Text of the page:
Jahunger Brings Authentic Chinese Dining to Wickenden


There’s always a surprise waiting to spring out of Providence’s restaurant scene. Recently, my favorite surprise has been Jahunger Restaurant, which quietly appeared on Wickenden Street in March. It may look unassuming, but it serves up a cuisine that you can’t find easily, even in larger cities like Boston: Uyghur (pronounced wee-gur). The Uyghur are a mostly Muslim Chinese ethnic minority, many of whom live in the Xinjiang region in northwestern China.

Uyghur cuisine will be different than other Chinese food you’ve tried, but aspects of it may be familiar. A lot of the flavors loosely match cuisines along the Silk Road, which ran from China to the Mediterranean Ocean. The restaurant’s decor also reflects Uyghur culture, with skullcaps hanging above the register and colorful silk pillows at each table.

We visited Jahunger as a party of four, but eagerly ordered what felt like the entire menu. We started with four appetizers. The six Potstickers, first to come out of the kitchen, disappeared almost instantly. These vegetarian dumplings were hand-formed, stuffed with egg and chives, and panfried. Our Beef Dumplings also came six to an order, but were steamed instead of fried. The dipping sauce that accompanied both dumpling orders was spicy, with a vinegary tang and pepper flakes floating on the surface.

The Scallion Pancake was cut into eight wedges, a relief when you’re a table of four that just finished fighting over the last dumpling. The dough was handmade and it was crisply fried, crunchy and bubbly around the edges. My favorite appetizer was the Cold Chicken – slowly cooked until it fell off the bones, then tossed with vinegary red chilies and what the menu called a “tongue numbing bell pepper sauce.” For me, it was just the right amount of spice, and I loved its unusual and addictive flavor profile. A few days after our visit, I was still thinking about it.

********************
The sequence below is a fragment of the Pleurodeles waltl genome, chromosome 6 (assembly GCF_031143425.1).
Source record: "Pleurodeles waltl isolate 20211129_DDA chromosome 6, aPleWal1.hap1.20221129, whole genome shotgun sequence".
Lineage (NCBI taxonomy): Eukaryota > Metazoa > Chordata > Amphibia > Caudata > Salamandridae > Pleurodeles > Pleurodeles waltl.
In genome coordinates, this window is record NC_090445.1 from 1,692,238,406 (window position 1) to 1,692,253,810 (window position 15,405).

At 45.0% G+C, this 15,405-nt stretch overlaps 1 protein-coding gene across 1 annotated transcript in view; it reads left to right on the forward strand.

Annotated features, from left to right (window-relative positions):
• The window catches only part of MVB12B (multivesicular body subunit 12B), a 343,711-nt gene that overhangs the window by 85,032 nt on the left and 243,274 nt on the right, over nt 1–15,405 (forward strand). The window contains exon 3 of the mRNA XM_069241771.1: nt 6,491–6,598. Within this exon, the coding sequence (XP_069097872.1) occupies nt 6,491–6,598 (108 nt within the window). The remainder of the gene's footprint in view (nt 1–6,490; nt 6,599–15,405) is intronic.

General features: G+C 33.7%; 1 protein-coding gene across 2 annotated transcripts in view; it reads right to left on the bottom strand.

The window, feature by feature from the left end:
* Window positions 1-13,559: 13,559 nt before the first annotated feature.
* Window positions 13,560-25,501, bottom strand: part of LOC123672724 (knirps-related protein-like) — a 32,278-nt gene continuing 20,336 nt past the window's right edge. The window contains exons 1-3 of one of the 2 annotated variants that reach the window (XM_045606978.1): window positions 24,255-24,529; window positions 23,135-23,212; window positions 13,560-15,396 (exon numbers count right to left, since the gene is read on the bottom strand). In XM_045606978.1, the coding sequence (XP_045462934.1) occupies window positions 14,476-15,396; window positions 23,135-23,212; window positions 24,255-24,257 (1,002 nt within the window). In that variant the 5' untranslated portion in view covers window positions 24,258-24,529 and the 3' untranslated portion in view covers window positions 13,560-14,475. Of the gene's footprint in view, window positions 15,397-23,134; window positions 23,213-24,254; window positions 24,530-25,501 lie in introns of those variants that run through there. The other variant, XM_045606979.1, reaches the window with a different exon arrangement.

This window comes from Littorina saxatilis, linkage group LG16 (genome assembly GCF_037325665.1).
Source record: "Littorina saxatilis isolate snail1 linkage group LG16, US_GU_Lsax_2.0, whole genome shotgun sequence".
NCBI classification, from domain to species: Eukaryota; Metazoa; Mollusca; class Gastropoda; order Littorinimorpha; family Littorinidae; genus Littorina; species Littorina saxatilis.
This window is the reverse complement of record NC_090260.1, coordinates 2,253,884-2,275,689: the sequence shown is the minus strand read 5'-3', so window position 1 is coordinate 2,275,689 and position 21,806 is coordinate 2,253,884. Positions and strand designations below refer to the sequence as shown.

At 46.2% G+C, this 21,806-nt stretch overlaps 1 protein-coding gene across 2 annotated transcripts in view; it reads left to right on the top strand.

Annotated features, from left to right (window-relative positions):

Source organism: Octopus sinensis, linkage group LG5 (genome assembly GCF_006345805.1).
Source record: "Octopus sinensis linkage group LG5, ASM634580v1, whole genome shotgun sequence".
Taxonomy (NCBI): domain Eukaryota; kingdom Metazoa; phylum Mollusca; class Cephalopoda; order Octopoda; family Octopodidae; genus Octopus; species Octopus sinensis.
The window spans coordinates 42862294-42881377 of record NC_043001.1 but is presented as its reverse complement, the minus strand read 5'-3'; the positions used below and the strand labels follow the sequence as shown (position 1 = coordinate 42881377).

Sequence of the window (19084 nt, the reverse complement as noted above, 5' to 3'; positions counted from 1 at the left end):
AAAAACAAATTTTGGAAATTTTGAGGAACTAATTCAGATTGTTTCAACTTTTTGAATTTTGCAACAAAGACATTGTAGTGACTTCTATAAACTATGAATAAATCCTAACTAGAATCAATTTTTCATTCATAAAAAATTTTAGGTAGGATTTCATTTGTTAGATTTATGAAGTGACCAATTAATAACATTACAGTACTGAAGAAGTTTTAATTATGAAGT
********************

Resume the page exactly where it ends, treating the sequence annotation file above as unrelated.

Some, though not all, of Jahunger’s dishes are spicy. I’m a spice fiend, but I still armed myself with a can of Asian Coconut Milk, a sweet, milky drink that will cut through any pepper’s heat. My husband had a can of Wang Lao Ji, a sweet iced tea drink.

The rest of dinner was like a game of Tetris as we rearranged the table every time a new dish arrived. The larger dishes on Jahunger’s menu are divided into Entrées and Wok selections. Though some of the Wok dishes may read like vegetable sides, they are actually full dishes that are served with rice.

We tried three of the Wok dishes. The Stir Fry Shredded Potato was nothing like I expected, and the surprise was pleasant. The potato was julienned so thinly that the pieces were translucent; I found it surprising that they could be cooked through and still maintain their shape and texture instead of turning into mush. The moderately spicy, vinegary, orange sauce evoked Frank’s RedHot.

The Stir Fry String Beans showcased my favorite preparation of the vegetable: dry frying. These were long, fresh and deep green beans, stir-fried with dried chilies until blistering. The Spicy Tiger, our third Wok selection, was deeply satisfying, a saucy dish with green peppers and eggplant cooked until it was almost falling apart.

In the Entrées section of the menu, the restaurant’s signature Jahunger Noodles are a must-try. The thick, chewy noodles were hand-pulled in the kitchen and cooked with thinly sliced beef and chives, the slightly uneven noodles absorbing the rich sauce and flavor. Polo, a delicate rice pilaf, is served with small pieces of lamb. The rice, dotted with grated carrot and plump raisins, was sweet and fragrant.

Lamb on Dry Land surprised our palates. The thinly sliced meat, tender and heavily spiced with cumin, was served with fried croutons of naan-like bread sprinkled with sesame seeds. It was different than anything we’d had before, and the plate didn’t touch the table until every last bite was claimed.

Jahunger has a limited dessert menu. The Milk Hazelnut Cake was available on the night of our visit. The desserts are the only part of the menu not made in-house, but the cake was delightful anyway. At least six layers of soft, spongy cake alternate with a creamy filling, and dark chocolate glazes the top. If your mouth is still burning by the end of the meal, this dessert will provide a creamy respite.

Jahunger Restaurant
333 Wickenden Street

jahunger, jahunger restaurant, stephanie obodda, stacey doyle, wickenden street, Uyghur, Xinjiang, providence, providence monthly, dining review


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